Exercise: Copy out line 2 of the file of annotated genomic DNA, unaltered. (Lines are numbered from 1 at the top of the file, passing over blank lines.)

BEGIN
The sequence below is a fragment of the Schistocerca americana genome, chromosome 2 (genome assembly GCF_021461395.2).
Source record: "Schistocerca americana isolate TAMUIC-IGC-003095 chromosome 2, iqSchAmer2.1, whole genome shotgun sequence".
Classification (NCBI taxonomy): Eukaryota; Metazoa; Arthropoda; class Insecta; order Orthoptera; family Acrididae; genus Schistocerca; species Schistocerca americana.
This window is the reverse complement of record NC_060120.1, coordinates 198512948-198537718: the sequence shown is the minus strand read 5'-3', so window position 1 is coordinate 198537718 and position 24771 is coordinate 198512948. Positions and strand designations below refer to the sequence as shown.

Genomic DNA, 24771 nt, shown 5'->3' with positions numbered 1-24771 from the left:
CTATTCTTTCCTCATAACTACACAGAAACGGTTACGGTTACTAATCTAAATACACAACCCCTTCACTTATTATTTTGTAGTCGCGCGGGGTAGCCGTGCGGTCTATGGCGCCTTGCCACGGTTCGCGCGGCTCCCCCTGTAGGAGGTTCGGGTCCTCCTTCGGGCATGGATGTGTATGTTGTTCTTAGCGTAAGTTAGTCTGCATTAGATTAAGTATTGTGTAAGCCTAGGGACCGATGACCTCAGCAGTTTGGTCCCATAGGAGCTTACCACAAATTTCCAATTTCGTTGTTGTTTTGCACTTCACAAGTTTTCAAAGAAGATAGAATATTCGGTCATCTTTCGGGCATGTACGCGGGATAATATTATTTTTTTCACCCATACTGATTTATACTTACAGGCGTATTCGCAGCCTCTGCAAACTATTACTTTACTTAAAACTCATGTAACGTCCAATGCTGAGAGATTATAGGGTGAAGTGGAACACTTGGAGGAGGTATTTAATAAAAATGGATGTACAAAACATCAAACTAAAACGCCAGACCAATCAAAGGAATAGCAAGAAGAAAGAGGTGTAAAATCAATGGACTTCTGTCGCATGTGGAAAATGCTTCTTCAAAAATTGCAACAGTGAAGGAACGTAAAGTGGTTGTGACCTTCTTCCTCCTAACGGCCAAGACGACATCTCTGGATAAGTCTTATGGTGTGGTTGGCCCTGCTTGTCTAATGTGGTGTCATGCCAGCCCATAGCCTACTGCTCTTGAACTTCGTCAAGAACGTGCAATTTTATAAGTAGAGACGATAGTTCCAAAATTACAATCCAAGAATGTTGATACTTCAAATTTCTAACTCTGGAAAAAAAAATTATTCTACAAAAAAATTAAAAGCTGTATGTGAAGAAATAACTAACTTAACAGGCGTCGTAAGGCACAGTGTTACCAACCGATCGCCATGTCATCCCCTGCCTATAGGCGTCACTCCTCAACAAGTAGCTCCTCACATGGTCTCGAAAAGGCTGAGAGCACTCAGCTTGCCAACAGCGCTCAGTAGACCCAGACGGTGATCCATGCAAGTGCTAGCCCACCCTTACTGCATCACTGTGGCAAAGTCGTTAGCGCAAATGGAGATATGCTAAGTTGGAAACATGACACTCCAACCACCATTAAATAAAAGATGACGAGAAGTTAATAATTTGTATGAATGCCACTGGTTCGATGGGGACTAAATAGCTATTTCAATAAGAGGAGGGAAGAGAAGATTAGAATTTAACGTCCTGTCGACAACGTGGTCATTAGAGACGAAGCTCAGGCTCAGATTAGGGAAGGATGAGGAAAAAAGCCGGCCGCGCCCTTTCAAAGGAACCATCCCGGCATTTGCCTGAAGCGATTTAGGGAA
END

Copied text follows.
Source record: "Schistocerca americana isolate TAMUIC-IGC-003095 chromosome 2, iqSchAmer2.1, whole genome shotgun sequence".